You need to speak to your financial adviser about how much you should pay. Financial advisers are pretty busy at this time of the year, so book that appointment now.

If you have three kids, your marginal rate between £50k and £60k is around 67%, so a tidy Government subsidy to anything you shell out.

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to lionofludesch
24th Feb 2018 19:41

thanks for the reply, im sorry but when you say 67% marginal rate do you mean thats what im saving by putting it into a pension. sorry im so dumb with things like this

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to robpeake75
25th Feb 2018 17:38

Yes.

Another point to note is that, if you're only entitled to part of the Child Benefit, you have to claim it all and then send part of it back via the HICB system. Sounds crazy - but the Child Benefit folk won't deal with partial claims. It's all or nothing.

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24th Feb 2018 19:22

thanks for the replies. Im going to try to do some sums. Im really not cut out for this kind of thing, learnign as i go.

Im still a little unsure what people are suggesting or whether you all think what im doing is bad idea or not, told you i was thick lol

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By SteveRA
24th Feb 2018 19:40

We are telling you that it is a good idea in principle, it will probably give you back your full child benefit and save tax. But we do not know everything about your circumstances and a personal financial adviser will run through your specific income and expenditure situation to make sure you can afford the pension contributions, that you realise the money will be tied up probably till age 55 or later.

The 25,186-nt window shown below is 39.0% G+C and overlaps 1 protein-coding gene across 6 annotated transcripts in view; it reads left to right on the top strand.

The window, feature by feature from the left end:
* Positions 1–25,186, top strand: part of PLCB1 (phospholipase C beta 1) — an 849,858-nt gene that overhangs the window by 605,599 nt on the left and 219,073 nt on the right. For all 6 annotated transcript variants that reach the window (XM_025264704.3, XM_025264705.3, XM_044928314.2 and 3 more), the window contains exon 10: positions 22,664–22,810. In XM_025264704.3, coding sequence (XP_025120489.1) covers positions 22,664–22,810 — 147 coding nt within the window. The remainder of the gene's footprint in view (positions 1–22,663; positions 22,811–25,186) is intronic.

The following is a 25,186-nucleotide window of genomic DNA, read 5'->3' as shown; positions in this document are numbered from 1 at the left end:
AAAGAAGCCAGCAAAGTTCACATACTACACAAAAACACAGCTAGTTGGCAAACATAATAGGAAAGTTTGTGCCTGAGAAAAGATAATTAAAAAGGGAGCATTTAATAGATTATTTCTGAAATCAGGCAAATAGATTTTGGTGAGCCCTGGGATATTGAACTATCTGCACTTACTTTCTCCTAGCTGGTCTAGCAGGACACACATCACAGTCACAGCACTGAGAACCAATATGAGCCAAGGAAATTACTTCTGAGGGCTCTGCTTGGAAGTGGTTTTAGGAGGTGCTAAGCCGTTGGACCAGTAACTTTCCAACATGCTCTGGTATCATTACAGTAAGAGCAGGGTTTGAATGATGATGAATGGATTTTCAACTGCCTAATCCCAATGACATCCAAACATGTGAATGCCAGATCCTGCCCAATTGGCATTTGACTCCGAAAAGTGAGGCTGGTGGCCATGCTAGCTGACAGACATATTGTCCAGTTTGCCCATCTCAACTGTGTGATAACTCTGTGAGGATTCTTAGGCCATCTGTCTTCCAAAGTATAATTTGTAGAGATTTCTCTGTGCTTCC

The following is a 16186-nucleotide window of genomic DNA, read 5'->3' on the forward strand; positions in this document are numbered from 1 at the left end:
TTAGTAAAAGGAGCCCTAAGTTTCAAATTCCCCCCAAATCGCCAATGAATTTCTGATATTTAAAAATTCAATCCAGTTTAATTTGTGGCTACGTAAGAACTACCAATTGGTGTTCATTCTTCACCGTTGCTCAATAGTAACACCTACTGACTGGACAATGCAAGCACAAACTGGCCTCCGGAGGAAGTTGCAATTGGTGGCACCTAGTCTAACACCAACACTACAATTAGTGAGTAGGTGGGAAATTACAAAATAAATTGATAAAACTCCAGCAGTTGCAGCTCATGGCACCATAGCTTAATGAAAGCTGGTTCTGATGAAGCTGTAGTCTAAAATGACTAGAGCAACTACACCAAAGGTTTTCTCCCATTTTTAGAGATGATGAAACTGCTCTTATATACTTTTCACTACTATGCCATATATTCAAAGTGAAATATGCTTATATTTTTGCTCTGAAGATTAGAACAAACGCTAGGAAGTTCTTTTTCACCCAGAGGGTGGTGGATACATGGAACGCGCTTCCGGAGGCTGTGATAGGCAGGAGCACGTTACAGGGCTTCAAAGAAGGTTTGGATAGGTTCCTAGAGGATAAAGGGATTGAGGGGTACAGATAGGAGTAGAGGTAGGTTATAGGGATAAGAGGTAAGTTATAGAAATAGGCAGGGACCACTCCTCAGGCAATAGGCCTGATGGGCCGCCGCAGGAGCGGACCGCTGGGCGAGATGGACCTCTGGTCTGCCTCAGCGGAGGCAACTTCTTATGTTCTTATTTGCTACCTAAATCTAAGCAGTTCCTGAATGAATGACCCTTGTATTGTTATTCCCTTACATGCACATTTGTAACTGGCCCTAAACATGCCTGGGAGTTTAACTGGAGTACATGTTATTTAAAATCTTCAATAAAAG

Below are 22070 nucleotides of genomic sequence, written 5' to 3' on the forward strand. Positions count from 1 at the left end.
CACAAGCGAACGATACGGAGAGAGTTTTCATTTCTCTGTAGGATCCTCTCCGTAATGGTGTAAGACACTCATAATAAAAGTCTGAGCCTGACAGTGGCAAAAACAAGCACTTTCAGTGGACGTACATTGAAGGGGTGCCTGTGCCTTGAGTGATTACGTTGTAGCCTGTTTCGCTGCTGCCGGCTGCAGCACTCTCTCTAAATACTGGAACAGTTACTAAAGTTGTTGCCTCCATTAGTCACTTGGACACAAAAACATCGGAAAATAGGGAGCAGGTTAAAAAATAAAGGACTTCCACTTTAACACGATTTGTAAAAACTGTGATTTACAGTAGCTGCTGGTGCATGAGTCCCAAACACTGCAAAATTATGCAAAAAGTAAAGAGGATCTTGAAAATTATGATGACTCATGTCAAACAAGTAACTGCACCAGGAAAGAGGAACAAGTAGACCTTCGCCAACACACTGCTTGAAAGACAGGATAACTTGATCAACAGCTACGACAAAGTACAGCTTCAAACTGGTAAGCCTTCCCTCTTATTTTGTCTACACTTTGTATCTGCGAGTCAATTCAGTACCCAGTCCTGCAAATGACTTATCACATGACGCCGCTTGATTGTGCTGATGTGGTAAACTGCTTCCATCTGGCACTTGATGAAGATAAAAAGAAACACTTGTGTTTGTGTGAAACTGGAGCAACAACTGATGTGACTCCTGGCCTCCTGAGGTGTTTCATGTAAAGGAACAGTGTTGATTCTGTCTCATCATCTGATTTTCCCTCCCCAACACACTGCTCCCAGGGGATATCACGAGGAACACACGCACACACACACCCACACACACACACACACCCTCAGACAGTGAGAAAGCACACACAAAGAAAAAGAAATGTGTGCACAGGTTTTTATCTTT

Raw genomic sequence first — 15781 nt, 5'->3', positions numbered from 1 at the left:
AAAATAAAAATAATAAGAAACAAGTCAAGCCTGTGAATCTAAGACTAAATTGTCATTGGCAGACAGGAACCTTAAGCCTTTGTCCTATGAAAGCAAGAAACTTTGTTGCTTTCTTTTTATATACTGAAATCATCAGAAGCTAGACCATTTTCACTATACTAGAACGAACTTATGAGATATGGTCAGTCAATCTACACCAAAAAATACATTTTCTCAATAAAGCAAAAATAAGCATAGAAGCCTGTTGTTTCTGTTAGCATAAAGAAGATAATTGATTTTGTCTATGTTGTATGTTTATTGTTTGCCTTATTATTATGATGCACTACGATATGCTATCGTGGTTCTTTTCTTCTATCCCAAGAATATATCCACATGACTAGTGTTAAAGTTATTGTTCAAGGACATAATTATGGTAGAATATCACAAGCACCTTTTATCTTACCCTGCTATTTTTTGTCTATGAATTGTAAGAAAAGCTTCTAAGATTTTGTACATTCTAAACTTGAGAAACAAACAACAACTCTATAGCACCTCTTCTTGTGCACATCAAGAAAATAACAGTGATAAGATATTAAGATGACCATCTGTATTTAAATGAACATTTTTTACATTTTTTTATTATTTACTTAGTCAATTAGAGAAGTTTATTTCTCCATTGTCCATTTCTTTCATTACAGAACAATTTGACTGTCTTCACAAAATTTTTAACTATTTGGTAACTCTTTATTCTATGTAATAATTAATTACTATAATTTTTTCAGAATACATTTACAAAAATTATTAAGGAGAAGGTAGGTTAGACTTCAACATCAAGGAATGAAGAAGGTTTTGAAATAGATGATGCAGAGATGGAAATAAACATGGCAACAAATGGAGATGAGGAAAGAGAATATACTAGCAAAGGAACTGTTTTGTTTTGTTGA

S/he will also check whether there are an other considerations, beyond tax and child benefit, to be taken into account.

Best of luck, certainly worth putting time into investigating it further.

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to SteveRA
24th Feb 2018 20:46

SteveRA wrote:

We are telling you that it is a good idea in principle, it will probably give you back your full child benefit and save tax. But we do not know everything about your circumstances and a personal financial adviser will run through your specific income and expenditure situation to make sure you can afford the pension contributions, that you realise the money will be tied up probably till age 55 or later.

S/he will also check whether there are an other considerations, beyond tax and child benefit, to be taken into account.

Best of luck, certainly worth putting time into investigating it further.

thanks, i will have a look around for a financial advisor and see if i can get some help. i really do need someone to run through my figures as it looks right but i have a tendency to keep believing what ive wrote rather than looking at it from a different way

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25th Feb 2018 18:23

just another thought i get medical insurance at work its gbp2049 a year. If i was take my salary down to below 50k i need to drop it further otherwise the medical insurance will bump it back up wont they? or is that not needed in calculations?

I still dont know whether to cancel the salary sacrifice and just put what that is and my salary drop in my pension

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to robpeake75
25th Feb 2018 14:49

Stick with the salary sacrifice and either bump up contributions through increasing the sacrifice for March & the future (remembering the Minimum Wage rules may not allow you to pay in enough that way for this year in March alone) and top up with a personal payment to get you across the line for this year.